It’s Blake Griffin’s Turn at the Garden



High-flying Blake Griffin of the Clippers goes airborne in a game against the Miami Heat in Los Angeles on Jan. 12.

Through the first half of his rookie season with the Los Angeles Clippers, Blake Griffin has done just about everything anyone can do on a basketball court short of mopping it.

He has dunked on 7-foot Russian centers and has elevated 360-degree layups into high art. A Western Conference All-Star and one-man marketing campaign, Mr. Griffin has somehow managed to make attending Clippers games not just palatable but fashionable—perhaps his greatest achievement yet.

But any provincial, self-aggrandizing New Yorker would tell you that there remains a serious gap on his résumé, a rite of passage for any NBA player who has aspirations of true greatness: He must play amid the bright lights of Madison Square Garden. On Wednesday night, Mr. Griffin will fulfill that obligation when the Clippers visit the Knicks. The marquee will be his.

The legacy of young players who have stepped into the Garden for their star turns stretches back to Nov. 1, 1969, a year and a half after the new arena opened. The Milwaukee Bucks arrived to take on the first-place Knicks, and it was a homecoming of sorts for Lew Alcindor, the Bucks’ rookie center. Alcindor, who would later change his name to Kareem Abdul-Jabbar, had grown up in Manhattan before playing on three national championship teams at UCLA.

And now, just 10 games into his NBA career, he was being celebrated by the city’s sportswriters as a hybrid of the game’s two greatest centers. He was believed to possess Wilt Chamberlain’s offensive skills and Bill Russell’s defensive acumen, the combination of which made “strong men weep and tall men cringe,” according to the Daily News’s Phil Pepe. The headline in that morning’s paper raised an important question: “Can Alcindor Be All Good? Knicks to Find Out Tonight.”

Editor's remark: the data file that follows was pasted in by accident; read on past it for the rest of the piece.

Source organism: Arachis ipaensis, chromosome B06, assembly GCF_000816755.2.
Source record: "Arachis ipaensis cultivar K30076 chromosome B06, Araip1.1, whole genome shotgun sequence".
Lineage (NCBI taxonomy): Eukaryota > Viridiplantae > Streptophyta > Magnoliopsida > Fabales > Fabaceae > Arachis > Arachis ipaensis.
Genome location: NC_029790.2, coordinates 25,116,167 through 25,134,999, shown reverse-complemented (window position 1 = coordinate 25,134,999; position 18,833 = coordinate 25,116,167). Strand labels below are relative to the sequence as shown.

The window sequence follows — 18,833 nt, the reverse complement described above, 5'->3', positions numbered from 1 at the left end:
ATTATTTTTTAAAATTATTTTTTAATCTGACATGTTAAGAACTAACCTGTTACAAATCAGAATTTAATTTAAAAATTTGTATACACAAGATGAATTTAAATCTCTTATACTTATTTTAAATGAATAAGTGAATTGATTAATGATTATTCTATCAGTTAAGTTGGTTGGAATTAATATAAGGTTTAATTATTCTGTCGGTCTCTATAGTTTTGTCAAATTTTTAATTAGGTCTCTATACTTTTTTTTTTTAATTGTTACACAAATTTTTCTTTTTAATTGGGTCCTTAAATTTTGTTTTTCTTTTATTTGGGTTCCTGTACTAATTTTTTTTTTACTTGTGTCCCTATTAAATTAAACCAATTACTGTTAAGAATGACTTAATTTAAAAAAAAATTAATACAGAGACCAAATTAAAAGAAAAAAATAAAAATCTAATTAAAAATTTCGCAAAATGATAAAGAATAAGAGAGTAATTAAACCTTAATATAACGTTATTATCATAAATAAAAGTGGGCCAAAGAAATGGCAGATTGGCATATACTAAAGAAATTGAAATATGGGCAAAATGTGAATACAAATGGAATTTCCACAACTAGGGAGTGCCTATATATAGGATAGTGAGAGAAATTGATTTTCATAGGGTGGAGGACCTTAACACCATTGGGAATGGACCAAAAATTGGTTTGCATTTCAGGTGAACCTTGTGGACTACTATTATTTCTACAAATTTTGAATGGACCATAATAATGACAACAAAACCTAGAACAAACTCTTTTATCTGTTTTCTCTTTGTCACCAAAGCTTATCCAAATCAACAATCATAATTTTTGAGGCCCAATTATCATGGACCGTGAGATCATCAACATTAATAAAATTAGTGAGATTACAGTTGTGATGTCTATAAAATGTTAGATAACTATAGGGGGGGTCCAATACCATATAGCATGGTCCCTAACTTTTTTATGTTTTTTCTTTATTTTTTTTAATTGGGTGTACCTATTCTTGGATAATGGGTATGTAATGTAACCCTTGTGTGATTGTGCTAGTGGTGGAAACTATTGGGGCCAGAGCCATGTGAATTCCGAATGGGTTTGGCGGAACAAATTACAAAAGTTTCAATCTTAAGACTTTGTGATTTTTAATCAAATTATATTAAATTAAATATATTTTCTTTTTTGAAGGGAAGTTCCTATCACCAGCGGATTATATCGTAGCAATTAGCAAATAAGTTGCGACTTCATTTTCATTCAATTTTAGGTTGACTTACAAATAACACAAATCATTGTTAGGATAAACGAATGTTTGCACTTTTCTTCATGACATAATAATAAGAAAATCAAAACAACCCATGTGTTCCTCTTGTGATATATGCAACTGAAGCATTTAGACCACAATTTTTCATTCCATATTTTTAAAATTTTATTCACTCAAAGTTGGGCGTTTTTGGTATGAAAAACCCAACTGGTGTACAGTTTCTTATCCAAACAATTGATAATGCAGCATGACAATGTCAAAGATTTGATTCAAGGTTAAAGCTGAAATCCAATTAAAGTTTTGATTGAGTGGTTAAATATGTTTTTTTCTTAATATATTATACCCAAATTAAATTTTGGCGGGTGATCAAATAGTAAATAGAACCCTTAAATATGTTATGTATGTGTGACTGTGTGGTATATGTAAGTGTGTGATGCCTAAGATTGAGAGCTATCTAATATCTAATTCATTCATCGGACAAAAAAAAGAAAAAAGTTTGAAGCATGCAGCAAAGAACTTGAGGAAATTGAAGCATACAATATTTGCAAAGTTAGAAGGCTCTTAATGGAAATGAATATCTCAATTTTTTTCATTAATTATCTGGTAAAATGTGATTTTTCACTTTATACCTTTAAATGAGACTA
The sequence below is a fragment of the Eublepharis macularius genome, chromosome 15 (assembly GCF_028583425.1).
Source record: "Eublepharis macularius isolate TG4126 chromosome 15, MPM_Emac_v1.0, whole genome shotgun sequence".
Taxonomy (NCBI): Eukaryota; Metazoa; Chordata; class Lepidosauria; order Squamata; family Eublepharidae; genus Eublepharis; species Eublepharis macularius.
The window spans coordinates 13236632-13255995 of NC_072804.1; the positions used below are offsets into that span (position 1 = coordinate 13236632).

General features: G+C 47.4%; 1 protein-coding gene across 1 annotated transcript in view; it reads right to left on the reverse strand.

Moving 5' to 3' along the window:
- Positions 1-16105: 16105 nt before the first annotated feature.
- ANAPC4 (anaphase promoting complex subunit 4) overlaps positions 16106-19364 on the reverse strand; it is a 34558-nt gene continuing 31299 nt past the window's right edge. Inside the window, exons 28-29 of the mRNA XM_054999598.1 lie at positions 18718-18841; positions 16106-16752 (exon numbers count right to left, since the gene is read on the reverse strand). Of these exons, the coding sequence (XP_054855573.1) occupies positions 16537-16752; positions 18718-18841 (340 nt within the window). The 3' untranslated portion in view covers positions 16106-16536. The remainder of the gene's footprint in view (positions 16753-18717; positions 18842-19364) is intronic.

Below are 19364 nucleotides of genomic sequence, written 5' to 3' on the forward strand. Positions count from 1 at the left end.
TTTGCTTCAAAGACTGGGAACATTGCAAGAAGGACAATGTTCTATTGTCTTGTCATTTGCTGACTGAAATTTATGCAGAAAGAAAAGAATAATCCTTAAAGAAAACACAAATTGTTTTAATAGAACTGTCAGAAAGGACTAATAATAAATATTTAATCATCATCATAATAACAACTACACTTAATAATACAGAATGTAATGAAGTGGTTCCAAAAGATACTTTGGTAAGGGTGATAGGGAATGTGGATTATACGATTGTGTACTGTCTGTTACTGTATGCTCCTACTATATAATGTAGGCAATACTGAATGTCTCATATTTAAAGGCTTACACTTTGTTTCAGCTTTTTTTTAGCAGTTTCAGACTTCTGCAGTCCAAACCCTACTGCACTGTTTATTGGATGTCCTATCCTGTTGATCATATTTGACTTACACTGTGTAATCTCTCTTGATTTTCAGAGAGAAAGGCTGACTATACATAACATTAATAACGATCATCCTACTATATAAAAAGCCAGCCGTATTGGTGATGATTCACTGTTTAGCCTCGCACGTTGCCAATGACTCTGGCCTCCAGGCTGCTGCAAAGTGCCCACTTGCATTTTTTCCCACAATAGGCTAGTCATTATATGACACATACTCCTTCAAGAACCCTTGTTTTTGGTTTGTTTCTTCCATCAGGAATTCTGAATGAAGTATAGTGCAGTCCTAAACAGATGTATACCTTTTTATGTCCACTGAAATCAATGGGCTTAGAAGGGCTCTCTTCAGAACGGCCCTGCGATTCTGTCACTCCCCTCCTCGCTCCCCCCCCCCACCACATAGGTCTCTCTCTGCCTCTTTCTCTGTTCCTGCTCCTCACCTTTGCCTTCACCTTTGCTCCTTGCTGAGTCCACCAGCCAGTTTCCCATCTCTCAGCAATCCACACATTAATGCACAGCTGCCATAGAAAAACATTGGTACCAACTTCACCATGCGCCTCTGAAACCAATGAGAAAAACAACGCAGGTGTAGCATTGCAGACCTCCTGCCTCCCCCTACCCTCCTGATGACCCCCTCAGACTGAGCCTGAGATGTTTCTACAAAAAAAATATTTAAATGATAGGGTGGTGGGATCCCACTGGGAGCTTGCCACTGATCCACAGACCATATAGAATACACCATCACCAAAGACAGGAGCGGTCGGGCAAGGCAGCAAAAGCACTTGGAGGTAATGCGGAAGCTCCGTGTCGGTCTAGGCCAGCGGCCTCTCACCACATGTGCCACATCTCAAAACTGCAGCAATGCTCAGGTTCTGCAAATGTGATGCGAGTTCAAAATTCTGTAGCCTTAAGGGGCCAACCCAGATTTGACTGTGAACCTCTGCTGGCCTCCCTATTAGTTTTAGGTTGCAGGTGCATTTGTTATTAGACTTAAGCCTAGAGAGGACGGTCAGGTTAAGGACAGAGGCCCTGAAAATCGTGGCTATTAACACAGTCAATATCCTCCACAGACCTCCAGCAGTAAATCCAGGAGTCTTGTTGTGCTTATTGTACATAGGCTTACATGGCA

Honor Roll

Here’s a list of eight memorable debuts at the Garden.

Lew Alcindor

  • Nov. 1, 1969: Lew Alcindor, who would later change his name to Kareem Abdul-Jabbar, scores 36 points and grabs 27 rebounds for the Milwaukee Bucks, but the Knicks come away with a 112-108 victory.

Julius Erving

  • Dec. 25, 1976: Dr. J takes the NBA’s grandest stage after spending five seasons in the American Basketball Association and scores 16 points in the Philadelphia 76ers’ 105-104 win.

Magic Johnson

  • Feb. 5, 1980: The rookie point guard records a triple-double, finishing with 19 points, 11 assists and 10 rebounds as the Los Angeles Lakers run past the Knicks, 116-105.

Michael Jordan

  • Nov. 8, 1984: Dubbed “Flash Jordan” by the New York Post, Jordan makes himself right at home in his Garden debut, scoring 33 points as the Chicago Bulls clobber the Knicks, 121-106.
[SPRTS_FEATURE2] Associated Press

Patrick Ewing

Patrick Ewing

  • Oct. 26, 1985: Ewing makes his Knicks debut at home and finishes with 18 points and six rebounds in a 99-89 loss to the 76ers—the first of eight straight losses to start his rookie season.

Kobe Bryant

  • Nov. 5, 1996: The best is yet to come for Bryant, who plays just three minutes and misses his only field-goal attempt in the Los Angeles Lakers’ 98-92 win over the Knicks.

Allen Iverson

  • Nov. 12, 1996: Already familiar with the Garden from his days starring at Georgetown, Iverson wows the crowd once again, scoring 35 points in a win for the 76ers.

LeBron James

  • Feb. 22, 2004: Long before The Chosen One departs for South Beach, he makes his Garden debut as a member of the Cleveland Cavaliers and scores 22 points in a 92-86 victory.

—Scott Cacciola

He was mostly good, definitely prolific. Willis Reed picked up three fouls in the first quarter trying to defend Alcindor, who finished with 36 points and 27 rebounds. But he also shot 15 of 35 from the field, and the Knicks held on for a 112-108 victory.